The Journal, however, said in the story that the paper based its reporting on interviews with 150 current and former Wynn employees and that "none reached out to the Journal on their own."
What allegedly happened to the salon workers was part of a "decades-long pattern of sexual misconduct by Mr. Wynn," the paper reported.
But one alleged incident the paper cited, which involved a married manicurist who claims Wynn "forced her to have sex" with him not long after he opened his flagship Wynn Las Vegas casino in 2005, was referenced "in broad terms" in Elaine Wynn's lawsuit against her husband.
"Mr. Wynn later paid the manicurist a $7.5 million settlement," the paper reported, citing "people familiar with the matter."
Reps for Elaine Wynn said she declined to comment on the story, but NBC News did obtain the heavily-redacted court documents cited by the Journal — which point to allegations of "personal misconduct" " but do not state whether those allegations were of a sexual nature.
A former Wynn massage therapist told the paper her boss insisted she masturbate him during their hour-long sessions and that afterward he would hand her $1,000 in cash, which was "the same amount as before the sexual activity began."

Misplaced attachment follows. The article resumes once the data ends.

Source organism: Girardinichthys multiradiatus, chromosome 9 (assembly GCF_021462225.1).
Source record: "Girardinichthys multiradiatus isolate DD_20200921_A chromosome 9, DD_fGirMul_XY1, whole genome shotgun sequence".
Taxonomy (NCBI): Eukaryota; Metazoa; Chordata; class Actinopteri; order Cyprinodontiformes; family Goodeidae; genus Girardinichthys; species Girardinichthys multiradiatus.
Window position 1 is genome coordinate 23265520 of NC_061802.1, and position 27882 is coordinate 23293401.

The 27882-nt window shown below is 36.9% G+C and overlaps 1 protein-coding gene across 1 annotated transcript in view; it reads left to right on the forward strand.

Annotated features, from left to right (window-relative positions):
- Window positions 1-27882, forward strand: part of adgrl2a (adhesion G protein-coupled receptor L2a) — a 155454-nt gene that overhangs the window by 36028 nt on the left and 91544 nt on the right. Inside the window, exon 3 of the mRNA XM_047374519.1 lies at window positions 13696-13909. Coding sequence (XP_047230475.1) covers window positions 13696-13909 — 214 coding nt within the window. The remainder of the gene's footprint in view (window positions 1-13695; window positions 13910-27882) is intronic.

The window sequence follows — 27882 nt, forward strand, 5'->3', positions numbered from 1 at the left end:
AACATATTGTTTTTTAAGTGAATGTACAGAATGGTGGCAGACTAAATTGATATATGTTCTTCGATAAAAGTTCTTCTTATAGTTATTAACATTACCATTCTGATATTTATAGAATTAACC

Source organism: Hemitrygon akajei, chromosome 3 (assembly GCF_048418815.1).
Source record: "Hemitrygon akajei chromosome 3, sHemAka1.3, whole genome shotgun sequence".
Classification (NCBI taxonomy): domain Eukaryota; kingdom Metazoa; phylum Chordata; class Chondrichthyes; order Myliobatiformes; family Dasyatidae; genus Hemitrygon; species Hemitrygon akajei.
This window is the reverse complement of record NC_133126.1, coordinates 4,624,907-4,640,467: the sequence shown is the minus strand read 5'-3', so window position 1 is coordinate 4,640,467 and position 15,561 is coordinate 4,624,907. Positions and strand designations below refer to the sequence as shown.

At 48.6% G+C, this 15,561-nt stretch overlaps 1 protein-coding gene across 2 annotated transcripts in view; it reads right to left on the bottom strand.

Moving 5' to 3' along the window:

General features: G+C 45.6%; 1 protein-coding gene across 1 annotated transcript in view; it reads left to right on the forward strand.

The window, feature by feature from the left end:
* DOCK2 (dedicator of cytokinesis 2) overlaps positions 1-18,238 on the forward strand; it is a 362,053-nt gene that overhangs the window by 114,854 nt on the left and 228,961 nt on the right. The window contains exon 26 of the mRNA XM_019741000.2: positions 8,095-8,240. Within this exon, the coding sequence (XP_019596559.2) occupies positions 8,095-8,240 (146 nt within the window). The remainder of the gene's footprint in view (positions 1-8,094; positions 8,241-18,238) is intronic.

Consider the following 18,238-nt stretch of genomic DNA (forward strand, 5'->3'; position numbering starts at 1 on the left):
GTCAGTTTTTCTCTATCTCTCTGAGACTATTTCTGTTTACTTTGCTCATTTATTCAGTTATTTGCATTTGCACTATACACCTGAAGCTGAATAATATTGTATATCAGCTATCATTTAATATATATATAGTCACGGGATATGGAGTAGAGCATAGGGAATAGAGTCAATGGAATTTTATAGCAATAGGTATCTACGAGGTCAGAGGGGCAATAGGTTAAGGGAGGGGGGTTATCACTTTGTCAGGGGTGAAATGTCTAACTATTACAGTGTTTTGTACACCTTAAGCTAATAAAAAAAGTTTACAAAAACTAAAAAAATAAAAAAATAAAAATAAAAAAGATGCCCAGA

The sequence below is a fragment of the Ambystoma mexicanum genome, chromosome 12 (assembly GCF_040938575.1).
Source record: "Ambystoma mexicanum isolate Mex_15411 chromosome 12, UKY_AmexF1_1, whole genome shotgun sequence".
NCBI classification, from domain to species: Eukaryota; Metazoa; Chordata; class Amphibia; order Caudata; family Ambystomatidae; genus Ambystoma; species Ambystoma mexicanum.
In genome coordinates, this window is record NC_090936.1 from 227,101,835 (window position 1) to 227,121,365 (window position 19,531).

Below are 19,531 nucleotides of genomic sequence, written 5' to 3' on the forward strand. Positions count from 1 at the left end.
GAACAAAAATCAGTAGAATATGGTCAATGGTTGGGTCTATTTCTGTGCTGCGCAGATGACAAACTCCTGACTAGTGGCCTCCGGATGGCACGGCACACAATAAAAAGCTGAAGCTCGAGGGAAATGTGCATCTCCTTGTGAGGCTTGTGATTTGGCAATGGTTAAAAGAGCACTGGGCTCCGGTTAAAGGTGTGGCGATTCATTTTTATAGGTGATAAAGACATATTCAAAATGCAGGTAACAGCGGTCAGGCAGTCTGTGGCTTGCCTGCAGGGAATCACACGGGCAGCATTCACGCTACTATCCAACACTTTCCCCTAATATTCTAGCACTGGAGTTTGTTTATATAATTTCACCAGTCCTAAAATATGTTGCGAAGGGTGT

Wynn also allegedly would wear extremely small shorts that exposed his genitals when he got pedicures and subjected women to lewd and suggestive banter, according to the paper.
Wynn, who turns 76 on Saturday, made his mark on Sin City by building the Bellagio, Encore, Mirage, Treasure Island and Wynn casinos and turning them into opulent resorts that feature fine dining and on site spas where gamblers can be pampered.
But Wynn is the latest in the growing list of powerful man to be accused of inappropriate behavior with woman, the current wave of which began with a New York Times expose of Hollywood honcho Harvey Weinstein and has morphed into a#MeToo movement that has swept up some of the most biggest names in politics, sports and show business.